Right in our own Backyard

Over the course of the last few months, I have been exposed to various different aspects of water pollution, specifically river pollution, the effects thereof along with the causes. But it is a whole different story when the issue comes right to your own door-step. It becomes personal then.
Recycling and garbage has been a growing hot issue all around us and there has been a growing movement towards consciousness of these issues so vital to preserving the balance of our delicate ecosystems. Waste management, then, has profound impact on this topic. So, it was fascinating to recently learn of the ongoing debate and litigation over the import of Hawaii's garbage to the landfills in the Northwest. According to this report, the contract to export Hawaii's garbage to the landfills around here in Northwest is being discussed. As the article states, this will entail "...shipping up to 150,000 tons a year of its mounting garbage -- potentially intermixed with invasive plant seeds and insects -- more than 2,500 miles to Astoria, then up the Columbia River to Longview, then offloading to rail or truck for a ride through the Columbia River Gorge, and then on to the Roosevelt Regional Landfill in Washington's Klickitat County."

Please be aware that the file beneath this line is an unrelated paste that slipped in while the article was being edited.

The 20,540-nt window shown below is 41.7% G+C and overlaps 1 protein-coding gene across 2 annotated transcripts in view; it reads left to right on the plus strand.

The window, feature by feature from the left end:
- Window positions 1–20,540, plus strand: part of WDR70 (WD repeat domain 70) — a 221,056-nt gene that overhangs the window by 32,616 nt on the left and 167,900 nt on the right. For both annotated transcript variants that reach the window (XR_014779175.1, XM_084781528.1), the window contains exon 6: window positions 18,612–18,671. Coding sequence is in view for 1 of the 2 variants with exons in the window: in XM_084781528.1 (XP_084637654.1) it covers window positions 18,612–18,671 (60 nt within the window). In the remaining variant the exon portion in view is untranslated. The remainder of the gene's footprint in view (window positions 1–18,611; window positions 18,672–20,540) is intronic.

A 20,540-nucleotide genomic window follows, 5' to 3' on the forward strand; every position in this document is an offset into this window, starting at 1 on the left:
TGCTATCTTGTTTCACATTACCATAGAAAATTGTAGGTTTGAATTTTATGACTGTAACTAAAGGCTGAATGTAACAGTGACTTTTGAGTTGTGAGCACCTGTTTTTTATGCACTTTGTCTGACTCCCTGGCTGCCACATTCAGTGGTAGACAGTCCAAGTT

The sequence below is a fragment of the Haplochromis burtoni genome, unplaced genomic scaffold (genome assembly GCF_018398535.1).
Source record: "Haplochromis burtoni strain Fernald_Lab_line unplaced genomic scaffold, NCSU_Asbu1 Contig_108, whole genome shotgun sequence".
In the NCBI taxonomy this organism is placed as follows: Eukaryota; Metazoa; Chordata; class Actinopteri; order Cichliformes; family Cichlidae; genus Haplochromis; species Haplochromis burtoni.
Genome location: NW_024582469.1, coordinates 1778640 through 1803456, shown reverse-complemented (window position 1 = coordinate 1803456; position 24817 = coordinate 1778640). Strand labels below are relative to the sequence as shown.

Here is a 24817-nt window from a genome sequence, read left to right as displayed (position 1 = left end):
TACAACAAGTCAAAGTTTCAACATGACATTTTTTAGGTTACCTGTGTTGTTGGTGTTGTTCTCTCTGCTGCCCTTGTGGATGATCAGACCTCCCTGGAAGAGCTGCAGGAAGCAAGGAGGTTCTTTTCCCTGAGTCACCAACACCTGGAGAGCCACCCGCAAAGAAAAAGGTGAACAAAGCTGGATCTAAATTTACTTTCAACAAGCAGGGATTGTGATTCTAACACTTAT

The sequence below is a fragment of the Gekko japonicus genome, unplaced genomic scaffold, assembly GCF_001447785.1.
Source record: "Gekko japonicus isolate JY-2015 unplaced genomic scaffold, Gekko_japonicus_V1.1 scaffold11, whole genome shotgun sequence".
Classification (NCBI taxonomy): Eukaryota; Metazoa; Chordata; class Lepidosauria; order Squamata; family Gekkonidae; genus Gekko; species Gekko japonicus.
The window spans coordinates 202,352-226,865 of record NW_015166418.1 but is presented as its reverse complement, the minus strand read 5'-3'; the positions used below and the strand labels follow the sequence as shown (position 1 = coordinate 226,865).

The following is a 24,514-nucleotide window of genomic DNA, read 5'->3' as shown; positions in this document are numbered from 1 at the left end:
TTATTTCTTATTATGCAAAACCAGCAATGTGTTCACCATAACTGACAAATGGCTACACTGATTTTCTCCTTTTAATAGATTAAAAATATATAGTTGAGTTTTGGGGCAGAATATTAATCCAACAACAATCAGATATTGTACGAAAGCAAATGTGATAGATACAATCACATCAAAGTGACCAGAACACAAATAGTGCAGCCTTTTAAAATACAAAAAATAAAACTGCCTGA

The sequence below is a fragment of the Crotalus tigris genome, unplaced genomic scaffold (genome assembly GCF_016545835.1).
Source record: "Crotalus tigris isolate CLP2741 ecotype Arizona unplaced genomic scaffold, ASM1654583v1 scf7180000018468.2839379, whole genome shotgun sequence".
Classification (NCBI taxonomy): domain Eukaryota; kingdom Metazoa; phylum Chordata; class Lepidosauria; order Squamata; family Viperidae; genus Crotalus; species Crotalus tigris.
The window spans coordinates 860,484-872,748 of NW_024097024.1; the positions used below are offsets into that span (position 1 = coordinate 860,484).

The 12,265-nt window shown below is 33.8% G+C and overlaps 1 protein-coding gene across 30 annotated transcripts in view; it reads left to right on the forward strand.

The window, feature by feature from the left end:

Can you imagine the impact this can potentially have on the sanctity of our water resources? As this blog points out the potential side-effects of landfills on the water systems around them and add to that the transportation of that huge an amount of garbage along the rivers. It is easy to comprehend the dangers and possible concerns we are dealing with here.  As the website highlights: "
The atmosphere often takes a hit when it comes to landfill gases, but water is also a very real risk. The initial problem is with watercourses. This includes everything from the ditches located near the landfill to the rivers and streams miles away. The rain will wash over the landfill, allowing debris, but more commonly toxins, to wash into these watercourses.
In addition, water emissions may happen at a much lower level. If groundwater is polluted at a landfill site, the water can penetrate into the strata below the surface of the Earth, polluting some of the most important sources of fresh water."
So it is personal this time. The issue regarding how garbage can effect our water sources and the balance of nature around us does make one sit up and take notice of what exactly is going on right in our own backyard.

By Syed Qasimuddin,